Wednesday, May 10, 2006
My furniture is augmented
And the price! <200!
I've been reading Mardi, and a Voyage Thither, by Herman Melville. I read Conrad's Heart of Darkness last week. Mardi is extremely important in Melville's development. It is not read much by undergraduates, but there is much in it that is experimental. There are the short chapters, and the modular way in which they're constructed. There are the rhythms and associational patterns he uses. So far, Mardi has not been a waste of time. It is a novel that wishes to be a sea narrative and then to encompass more forms and dialogues than are "native" to the sea narrative.
Heart of Darkness was fascinating and terrifying. Last week was the first time I've ever read it. Conrad's novel (or more properly novella or novelette) is not about Africa specifically, but about the experience of the imperialists in Africa. I am sure that there are plenty of people who are mightily offended by the language in it, but Conrad must employ such language to be true to his message. And that message is certainly, "the horror, the horror."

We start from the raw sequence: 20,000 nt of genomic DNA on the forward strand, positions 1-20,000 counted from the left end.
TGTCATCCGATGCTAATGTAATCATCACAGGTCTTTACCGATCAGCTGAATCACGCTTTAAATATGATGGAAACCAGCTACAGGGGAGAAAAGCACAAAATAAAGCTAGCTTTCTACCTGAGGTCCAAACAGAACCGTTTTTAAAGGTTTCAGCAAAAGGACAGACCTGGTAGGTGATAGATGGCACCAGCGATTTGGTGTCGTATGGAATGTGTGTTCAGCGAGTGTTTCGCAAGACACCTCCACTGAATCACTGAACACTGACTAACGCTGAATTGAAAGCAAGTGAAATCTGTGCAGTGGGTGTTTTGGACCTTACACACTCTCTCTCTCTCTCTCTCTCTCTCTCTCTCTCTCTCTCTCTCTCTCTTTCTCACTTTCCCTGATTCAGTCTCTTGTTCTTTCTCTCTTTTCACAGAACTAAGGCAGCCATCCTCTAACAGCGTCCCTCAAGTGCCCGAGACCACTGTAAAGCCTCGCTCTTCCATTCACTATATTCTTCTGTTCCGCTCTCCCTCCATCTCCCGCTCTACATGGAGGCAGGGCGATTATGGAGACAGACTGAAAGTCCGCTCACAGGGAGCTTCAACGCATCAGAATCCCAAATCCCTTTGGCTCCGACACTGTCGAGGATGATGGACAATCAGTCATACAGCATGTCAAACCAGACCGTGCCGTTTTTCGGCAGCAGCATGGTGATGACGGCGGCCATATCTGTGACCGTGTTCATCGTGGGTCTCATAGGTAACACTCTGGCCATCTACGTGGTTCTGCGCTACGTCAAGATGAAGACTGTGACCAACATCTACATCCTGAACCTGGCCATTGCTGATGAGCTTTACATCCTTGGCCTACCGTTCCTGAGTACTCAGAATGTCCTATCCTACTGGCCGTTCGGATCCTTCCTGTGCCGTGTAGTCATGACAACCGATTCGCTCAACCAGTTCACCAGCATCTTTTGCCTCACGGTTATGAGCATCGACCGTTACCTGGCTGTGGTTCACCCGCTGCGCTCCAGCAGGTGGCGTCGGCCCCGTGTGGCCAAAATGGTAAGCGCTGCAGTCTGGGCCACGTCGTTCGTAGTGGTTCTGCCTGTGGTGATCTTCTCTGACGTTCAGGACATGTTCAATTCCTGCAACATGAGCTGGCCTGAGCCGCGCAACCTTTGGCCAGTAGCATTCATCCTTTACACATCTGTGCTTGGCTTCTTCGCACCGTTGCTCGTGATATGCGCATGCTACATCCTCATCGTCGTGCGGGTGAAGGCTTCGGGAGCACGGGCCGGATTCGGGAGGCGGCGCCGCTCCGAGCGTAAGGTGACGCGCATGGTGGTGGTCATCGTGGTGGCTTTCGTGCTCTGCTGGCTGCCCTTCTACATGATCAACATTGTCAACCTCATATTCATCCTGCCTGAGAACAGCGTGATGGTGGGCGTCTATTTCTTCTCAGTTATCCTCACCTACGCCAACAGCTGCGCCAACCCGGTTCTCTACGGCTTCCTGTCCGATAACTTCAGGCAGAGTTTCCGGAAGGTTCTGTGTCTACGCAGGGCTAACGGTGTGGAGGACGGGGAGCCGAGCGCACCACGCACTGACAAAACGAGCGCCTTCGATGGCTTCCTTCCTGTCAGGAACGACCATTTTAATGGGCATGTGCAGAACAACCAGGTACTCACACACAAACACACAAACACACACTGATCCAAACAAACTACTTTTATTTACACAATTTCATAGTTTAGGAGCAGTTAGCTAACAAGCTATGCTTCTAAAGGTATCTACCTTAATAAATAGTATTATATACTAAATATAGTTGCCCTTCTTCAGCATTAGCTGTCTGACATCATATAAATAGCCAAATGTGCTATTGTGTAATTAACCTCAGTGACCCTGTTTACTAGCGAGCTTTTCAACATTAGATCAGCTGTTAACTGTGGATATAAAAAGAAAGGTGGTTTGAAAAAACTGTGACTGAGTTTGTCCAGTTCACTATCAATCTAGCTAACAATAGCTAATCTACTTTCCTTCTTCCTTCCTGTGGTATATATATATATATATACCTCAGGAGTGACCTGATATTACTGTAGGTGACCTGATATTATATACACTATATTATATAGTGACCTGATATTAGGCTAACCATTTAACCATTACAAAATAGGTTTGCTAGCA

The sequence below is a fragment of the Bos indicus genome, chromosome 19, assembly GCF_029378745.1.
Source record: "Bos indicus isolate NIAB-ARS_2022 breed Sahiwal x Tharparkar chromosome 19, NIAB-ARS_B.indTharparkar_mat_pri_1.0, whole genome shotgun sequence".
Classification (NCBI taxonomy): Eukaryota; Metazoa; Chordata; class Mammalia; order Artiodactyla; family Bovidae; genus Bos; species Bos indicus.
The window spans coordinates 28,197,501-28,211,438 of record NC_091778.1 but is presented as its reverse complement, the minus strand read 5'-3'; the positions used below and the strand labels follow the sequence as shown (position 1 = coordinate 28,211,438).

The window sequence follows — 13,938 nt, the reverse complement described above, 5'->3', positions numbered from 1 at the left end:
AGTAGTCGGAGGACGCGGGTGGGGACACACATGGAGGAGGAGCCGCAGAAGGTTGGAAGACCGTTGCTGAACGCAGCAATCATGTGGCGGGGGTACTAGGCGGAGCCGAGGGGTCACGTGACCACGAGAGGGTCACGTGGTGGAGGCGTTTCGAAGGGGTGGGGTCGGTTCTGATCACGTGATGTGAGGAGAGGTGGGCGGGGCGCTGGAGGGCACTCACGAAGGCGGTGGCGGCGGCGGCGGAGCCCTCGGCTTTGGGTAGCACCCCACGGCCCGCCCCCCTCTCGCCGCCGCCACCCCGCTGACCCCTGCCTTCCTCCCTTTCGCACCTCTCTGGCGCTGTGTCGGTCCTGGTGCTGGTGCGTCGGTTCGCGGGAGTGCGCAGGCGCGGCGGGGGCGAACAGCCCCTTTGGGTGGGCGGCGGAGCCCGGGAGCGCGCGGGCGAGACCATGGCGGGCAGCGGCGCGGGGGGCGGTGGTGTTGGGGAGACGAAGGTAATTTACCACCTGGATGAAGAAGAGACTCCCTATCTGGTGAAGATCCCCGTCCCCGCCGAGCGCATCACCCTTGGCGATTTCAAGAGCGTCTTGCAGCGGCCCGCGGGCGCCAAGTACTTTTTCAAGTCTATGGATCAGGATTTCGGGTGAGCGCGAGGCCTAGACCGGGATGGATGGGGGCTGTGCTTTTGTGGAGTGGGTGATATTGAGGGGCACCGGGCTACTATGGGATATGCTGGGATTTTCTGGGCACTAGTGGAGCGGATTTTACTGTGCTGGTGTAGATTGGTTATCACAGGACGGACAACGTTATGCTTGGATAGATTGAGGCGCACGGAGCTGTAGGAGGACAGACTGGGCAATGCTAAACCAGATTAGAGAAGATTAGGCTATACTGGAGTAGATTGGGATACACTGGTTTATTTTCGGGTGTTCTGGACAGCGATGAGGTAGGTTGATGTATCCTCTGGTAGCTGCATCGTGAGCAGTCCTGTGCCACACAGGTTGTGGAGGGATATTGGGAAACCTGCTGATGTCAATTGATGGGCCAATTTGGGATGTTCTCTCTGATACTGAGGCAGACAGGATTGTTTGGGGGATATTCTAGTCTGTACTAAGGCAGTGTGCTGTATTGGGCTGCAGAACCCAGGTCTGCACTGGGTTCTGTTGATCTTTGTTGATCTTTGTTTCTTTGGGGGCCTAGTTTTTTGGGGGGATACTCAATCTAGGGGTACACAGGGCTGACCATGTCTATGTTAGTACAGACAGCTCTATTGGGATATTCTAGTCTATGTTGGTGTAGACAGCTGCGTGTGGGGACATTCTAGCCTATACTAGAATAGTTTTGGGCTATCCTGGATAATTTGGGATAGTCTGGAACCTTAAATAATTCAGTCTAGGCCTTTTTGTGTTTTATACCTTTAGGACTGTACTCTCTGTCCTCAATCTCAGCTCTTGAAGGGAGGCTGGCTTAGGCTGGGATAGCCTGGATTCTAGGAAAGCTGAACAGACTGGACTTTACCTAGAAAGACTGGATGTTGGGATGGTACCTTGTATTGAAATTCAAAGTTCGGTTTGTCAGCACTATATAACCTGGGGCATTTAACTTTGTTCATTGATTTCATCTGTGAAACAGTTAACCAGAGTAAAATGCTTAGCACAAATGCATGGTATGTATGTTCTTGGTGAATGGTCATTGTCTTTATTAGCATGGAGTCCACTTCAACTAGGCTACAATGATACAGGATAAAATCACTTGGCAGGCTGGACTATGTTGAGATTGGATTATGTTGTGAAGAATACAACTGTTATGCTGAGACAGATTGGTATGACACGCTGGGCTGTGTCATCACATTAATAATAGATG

The film "Apocalypse Now" is loosely based on Heart of Darkness, I've heard, but about the only similarities between the two are the direction of the narrative, the fact that it takes place on a river, and that the lost man in both is named Kurtz. Beyond that, there is little these two expressions have in common. Captain Willard, the character in the film, has earned his rank, he is a man whose career is established. Captain Marlowe is a character whose position comes to him through privilege and the agitations of a woman, his aunt. Whatever reputation he has is rumor and bluster. Marlowe is much like GW Bush-- only slightly more capable.